To be fair, high quality Dwarf gourami, Trichogaster lalius, supplies were in something of a state even before Covid-19, and these would be a typical fish I’d aim at home spawning. They’re known to breed in community tanks, though the fry always get eaten.
You will need:
- One ice cream tub with fine holes punched into the sides
- Either small floating plants like duckweed, or a bunch of plants with small leaves
- One pair of dwarf gourami (males brightly coloured, females usually plumper and plainer)
- Some infusoria and a boiled egg yolk
- A little flowerpot or similar hiding place
- *optional* an air stone connected to a weak air flow
How to do it:
Set the ice cream tub floating in the tank. You might need to use something to fasten it into place to stop it moving around. Making ‘straps’ out of old bunched plant weights usually works nicely, anything that will secure the tub to the glass.
Place the flowerpot at one end of the tub. Add the floating or bunched plants and add the female gourami from the main tank. Now spend a week fattening her up with Daphnia and bloodworm. At this time, start on your infusoria cultures, which you’ll find a simple recipe for below.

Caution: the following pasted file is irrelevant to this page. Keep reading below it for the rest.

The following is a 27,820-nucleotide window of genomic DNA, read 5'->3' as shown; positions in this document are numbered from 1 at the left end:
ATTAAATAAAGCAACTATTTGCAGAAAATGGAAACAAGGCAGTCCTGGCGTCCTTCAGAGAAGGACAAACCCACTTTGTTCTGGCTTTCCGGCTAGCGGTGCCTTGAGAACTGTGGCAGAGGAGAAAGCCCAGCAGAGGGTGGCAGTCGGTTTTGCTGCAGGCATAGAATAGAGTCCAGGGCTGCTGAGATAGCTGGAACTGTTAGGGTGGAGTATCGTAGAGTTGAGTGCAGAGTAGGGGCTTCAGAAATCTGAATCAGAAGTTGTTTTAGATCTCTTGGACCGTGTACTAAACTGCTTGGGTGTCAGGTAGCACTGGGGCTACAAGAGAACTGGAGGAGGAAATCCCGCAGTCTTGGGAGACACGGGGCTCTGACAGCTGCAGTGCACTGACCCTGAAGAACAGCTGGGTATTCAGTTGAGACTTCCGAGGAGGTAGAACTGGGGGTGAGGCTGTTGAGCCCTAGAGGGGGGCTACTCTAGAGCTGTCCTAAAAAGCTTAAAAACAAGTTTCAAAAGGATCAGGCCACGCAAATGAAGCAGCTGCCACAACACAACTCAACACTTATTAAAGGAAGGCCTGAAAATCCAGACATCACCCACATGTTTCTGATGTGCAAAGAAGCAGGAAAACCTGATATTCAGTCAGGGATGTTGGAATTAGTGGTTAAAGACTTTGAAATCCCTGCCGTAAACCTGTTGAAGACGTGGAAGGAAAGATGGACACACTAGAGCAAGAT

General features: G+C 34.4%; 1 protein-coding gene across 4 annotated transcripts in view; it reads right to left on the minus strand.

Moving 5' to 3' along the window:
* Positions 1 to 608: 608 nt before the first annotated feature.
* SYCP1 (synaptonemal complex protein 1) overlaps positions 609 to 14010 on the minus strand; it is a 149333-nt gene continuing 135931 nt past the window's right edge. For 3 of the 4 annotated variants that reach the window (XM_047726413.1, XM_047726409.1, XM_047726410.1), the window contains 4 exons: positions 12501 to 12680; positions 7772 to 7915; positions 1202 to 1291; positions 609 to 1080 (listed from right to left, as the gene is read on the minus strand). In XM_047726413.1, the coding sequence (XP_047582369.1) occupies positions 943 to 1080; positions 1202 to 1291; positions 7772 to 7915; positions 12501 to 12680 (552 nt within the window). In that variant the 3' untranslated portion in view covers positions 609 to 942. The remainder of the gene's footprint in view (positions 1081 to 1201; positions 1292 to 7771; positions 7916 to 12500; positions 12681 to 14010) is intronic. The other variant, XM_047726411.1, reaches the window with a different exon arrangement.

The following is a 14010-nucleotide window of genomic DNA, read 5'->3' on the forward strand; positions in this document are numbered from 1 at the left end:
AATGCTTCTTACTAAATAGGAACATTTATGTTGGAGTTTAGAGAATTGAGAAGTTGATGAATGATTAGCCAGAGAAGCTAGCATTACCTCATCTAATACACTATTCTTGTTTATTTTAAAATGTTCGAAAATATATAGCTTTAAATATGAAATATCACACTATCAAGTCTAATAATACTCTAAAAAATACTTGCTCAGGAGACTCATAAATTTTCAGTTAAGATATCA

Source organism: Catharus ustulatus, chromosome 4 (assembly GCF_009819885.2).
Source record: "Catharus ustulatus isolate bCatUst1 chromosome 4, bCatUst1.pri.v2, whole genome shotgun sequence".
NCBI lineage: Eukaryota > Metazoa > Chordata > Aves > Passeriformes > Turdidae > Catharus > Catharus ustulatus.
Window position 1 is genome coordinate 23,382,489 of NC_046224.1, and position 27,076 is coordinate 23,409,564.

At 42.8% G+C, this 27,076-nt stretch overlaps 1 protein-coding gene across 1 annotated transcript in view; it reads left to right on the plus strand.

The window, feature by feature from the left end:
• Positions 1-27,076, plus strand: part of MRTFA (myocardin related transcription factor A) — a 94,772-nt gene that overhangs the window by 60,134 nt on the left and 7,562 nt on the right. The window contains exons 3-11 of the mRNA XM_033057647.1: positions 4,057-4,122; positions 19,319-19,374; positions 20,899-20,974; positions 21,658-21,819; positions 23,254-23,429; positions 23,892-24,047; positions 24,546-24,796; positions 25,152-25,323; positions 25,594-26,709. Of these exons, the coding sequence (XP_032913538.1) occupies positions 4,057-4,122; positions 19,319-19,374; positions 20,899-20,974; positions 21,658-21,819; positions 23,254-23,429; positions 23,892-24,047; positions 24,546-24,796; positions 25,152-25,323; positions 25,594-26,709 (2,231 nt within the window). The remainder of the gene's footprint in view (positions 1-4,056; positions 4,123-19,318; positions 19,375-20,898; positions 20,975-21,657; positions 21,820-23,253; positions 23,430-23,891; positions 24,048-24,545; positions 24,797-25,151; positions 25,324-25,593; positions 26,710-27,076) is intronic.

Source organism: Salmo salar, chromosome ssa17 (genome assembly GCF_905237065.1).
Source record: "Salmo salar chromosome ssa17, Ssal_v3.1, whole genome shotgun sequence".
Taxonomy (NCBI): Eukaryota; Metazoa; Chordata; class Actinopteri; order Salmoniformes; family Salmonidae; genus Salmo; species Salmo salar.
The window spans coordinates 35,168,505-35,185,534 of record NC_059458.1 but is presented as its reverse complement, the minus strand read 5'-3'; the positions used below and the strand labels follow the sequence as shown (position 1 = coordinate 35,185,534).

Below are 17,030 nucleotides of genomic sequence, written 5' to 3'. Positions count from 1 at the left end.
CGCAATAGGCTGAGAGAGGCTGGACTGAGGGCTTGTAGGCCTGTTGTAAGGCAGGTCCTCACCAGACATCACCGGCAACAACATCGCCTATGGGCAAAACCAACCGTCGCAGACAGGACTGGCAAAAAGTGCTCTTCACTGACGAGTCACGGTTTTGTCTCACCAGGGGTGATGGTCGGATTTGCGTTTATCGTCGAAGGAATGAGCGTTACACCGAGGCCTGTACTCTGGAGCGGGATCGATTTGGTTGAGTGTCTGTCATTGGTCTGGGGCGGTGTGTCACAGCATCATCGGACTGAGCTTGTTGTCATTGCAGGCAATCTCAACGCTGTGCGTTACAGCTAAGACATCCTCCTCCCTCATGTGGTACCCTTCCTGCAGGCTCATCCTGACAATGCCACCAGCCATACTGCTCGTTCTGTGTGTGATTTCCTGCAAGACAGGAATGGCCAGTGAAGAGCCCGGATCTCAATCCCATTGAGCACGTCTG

Add the male after a week and he should start to make a nest out of the plants in a day or two. If he continually attacks the female, remove him and give it another week before trying again.
He’ll make a floating nest from leaves and spit, entice her over to it, and they’ll spawn in a ‘conjoined horseshoe’ shape underneath. Once they’ve finished, remove her back to the main tank or he’ll kill her.
Eggs will hatch in one day, and the fry will be swimming about in three. Remove the male and put him back in the main tank at the free-swimming stage, then start to feed the fry on a couple tablespoons of infusoria throughout day. Watch the water quality in the main tank like a hawk during this and waterchange at the first hint of an ammonia, nitrite or nitrate increase (something will increase, I’m afraid). As the fry grow on, move them on to powdered egg yolk, finely powdered flake food and tiny livefoods like Grindal worms.
If you’re breeding fry, you’ll need some live fry food. To culture infusoria you’ll need:
- One glass jar
- Some tankwater
- A windowsill
- A cabbage leaf or cut grass
To make it, add tank water to the jar. Pop in the grass or cabbage leaf and place on a bright windowsill.
Wait for the water to go cloudy. Leave it some more until it turns clear again. You know have infusoria.
Make your own foods
It’s unlikely dried foods will vanish altogether, but manufacturers could be struggling to source ingredients right now. As long as you’re still able to get to markets and grocers, now would be a prime time to try making some bespoke fish diets.